Butch, a reader who has been following my PMI removal problems while going through the same routine himself, emailed me on Wednesday evening with a link to the full text of the Homeowners Protection Act.
He wished to highlight the very last part of Section 2 which defines “termination date”:
(16) TERMINATION DATE.–The term “termination date”
(A) with respect to a fixed rate mortgage, the date on which the principal balance of the mortgage, based solely on the initial amortization schedule for that mortgage, and irrespective of the outstanding balance for that mortgage on that date, is first scheduled to reach 78 percent of the original value of the property securing the loan; and
(B) with respect to an adjustable rate mortgage, the date on which the principal balance of the mortgage, based solely on amortization schedules for that mortgage, and irrespective of the outstanding balance for that mortgage on that date, is first scheduled to reach 78 percent of the original value of the property securing the loan.
In Butch’s words, it’s “as though the FTC website is missing a crucial tidbit.”
You know what?
The FTC’s “Alert” curiously omits any reference to paragraph 16A or 16B of Section 2.
They simply state:
If you put less than 20 percent down on a home mortgage, lenders often require you to have Private Mortgage Insurance (PMI). PMI protects the lender if you default on the loan. The Homeowners Protection Act of 1998 – which became effective in 1999 – establishes rules for automatic termination and borrower cancellation of PMI on home mortgages. These protections apply to certain home mortgages signed on or after July 29, 1999 for the purchase, initial construction, or refinance of a single-family home. These protections do not apply to government-insured FHA or VA loans or to loans with lender-paid PMI.
For home mortgages signed on or after July 29, 1999, your PMI must – with certain exceptions – be terminated automatically when you reach 22 percent equity in your home based on the original property value, if your mortgage payments are current. Your PMI also can be canceled, when you request – with certain exceptions – when you reach 20 percent equity in your home based on the original property value, if your mortgage payments are current.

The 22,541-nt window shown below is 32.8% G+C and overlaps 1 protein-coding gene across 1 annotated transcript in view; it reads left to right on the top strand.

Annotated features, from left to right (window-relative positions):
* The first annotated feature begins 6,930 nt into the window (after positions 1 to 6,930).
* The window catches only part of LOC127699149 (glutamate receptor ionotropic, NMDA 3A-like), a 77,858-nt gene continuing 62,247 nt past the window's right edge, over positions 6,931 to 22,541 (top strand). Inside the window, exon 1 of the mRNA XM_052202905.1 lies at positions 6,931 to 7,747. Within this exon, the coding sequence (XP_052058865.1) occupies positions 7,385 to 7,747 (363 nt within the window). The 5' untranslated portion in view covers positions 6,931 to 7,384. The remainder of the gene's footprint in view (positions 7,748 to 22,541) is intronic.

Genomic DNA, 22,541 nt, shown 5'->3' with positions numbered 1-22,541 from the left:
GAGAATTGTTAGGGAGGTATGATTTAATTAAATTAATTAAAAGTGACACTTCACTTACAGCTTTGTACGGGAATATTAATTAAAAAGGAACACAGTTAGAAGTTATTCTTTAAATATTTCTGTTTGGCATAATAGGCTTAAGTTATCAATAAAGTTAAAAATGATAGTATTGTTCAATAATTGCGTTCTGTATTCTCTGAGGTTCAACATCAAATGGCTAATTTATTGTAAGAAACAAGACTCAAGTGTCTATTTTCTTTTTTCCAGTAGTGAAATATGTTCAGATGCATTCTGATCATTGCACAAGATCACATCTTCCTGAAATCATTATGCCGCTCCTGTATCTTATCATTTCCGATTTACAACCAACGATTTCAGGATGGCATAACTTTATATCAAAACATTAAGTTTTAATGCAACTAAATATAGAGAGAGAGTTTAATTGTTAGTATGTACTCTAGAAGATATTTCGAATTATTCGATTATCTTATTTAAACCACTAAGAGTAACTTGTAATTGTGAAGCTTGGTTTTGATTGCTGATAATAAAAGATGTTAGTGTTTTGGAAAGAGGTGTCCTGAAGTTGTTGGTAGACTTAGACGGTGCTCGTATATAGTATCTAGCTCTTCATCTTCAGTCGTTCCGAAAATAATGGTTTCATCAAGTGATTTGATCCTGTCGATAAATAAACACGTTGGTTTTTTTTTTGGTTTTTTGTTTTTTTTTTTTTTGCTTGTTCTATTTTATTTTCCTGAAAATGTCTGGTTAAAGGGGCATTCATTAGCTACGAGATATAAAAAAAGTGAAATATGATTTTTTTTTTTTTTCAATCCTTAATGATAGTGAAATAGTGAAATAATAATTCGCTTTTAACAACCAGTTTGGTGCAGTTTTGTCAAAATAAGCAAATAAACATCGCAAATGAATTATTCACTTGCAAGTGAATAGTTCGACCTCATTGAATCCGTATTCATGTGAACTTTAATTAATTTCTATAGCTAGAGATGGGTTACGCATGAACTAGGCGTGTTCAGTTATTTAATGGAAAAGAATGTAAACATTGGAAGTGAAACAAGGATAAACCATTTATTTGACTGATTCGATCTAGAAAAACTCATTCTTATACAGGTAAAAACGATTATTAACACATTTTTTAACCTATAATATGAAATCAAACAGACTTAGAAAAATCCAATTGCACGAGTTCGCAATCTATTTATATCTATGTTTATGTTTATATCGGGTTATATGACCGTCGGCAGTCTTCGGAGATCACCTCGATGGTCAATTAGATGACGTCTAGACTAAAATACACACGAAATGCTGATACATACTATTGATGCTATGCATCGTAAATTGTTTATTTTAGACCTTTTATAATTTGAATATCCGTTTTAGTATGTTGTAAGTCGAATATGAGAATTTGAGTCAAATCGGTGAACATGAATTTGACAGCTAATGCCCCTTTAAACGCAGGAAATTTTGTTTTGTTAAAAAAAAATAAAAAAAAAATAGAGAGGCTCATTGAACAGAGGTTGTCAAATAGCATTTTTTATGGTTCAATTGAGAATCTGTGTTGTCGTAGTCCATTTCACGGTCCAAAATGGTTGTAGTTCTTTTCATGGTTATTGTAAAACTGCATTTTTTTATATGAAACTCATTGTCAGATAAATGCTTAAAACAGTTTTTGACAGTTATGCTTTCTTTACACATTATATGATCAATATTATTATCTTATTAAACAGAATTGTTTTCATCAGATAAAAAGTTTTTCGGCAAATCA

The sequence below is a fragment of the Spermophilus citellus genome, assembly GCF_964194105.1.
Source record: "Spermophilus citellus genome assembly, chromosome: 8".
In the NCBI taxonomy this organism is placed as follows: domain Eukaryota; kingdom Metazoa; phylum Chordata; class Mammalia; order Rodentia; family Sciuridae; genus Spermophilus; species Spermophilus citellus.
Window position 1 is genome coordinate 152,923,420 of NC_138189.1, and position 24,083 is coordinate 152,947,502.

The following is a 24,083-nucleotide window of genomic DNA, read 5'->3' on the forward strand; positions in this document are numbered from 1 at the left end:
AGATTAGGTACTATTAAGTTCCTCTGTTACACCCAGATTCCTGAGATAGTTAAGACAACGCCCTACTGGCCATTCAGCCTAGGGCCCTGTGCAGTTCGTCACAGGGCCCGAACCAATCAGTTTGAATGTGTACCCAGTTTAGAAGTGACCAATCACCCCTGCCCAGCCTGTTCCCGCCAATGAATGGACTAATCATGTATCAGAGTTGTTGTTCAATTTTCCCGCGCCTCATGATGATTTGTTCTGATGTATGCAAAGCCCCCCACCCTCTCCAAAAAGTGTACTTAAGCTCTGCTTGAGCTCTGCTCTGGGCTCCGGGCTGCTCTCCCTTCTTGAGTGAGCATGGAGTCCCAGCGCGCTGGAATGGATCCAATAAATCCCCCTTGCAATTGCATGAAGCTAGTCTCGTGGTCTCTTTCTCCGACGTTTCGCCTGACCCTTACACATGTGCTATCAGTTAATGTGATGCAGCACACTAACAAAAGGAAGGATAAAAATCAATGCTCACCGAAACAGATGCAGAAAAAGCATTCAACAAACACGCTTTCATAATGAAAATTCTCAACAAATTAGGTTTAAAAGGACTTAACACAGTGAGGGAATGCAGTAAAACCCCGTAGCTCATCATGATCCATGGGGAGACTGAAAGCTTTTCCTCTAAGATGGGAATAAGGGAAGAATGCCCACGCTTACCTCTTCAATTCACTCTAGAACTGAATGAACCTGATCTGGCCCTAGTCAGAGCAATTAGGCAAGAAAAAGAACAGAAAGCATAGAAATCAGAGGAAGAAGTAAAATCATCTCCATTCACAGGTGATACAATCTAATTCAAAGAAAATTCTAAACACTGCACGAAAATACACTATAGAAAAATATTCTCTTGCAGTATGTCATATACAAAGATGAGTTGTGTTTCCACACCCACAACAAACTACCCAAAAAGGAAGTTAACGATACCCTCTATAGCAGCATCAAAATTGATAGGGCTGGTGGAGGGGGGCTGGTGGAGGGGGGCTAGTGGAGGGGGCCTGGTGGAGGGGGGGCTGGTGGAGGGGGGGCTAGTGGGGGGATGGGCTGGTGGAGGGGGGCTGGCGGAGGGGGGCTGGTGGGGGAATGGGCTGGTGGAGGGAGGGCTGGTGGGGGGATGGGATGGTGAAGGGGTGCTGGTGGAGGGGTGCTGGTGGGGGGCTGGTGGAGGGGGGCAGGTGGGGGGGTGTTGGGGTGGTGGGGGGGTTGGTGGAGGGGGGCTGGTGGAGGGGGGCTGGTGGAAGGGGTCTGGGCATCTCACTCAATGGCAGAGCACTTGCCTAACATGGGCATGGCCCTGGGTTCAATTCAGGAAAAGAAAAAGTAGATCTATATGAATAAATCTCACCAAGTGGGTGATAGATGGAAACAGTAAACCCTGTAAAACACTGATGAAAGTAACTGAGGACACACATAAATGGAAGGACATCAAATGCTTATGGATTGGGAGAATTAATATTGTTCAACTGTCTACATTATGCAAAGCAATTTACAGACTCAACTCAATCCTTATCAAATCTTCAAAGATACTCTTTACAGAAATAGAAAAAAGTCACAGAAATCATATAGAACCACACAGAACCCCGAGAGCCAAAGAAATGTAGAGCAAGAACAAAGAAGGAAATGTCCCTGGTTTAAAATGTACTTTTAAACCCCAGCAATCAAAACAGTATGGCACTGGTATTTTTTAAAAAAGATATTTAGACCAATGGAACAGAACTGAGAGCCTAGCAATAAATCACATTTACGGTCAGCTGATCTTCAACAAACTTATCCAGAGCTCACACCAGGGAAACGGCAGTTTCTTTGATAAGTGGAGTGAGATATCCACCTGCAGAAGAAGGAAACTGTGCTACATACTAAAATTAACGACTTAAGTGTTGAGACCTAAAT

One exception is if your loan is “high-risk.” Another is if you have not been current on your payments within the year prior to the time for termination or cancellation. A third is if you have other liens on your property. For these loans, your PMI may continue. Ask your lender or mortgage servicer (a company that collects your payments) for more information about these requirements.
This “crucial tidbit” must have fallen under their “certain exceptions” or something… In my opinion, it shouldn’t have.
Anyway, I was aware of this section of the law. Before I even called Countrywide, I wanted to make sure I wasn’t missing anything.
Hard to believe, but I did actually read all 15 pages — though much of it does not apply to my situation.
That’s why I, again, resorted to Jedi mind tricks with my last online request.
Okay, maybe I didn’t use any Jedi mind tricks, but I definitely opened the door for them.
I mean, could I have given them a better set-up?
Still no response.
But if they do come back and plainly say, “July of 2010” or something, I’ll put this issue to rest.
I won’t be happy but at least I’ll know where they got their answer.
As of right now, they don’t have an answer at all…
(And it also makes you wonder how so many people got their PMI dropped just by using the appreciation of their home rather than the size of their mortgage payments. There are all kinds of articles out there on the net from 2006 or so about that. If PMI isn’t supposed to drop until the amortization schedule says it is, well, what’s up with that?)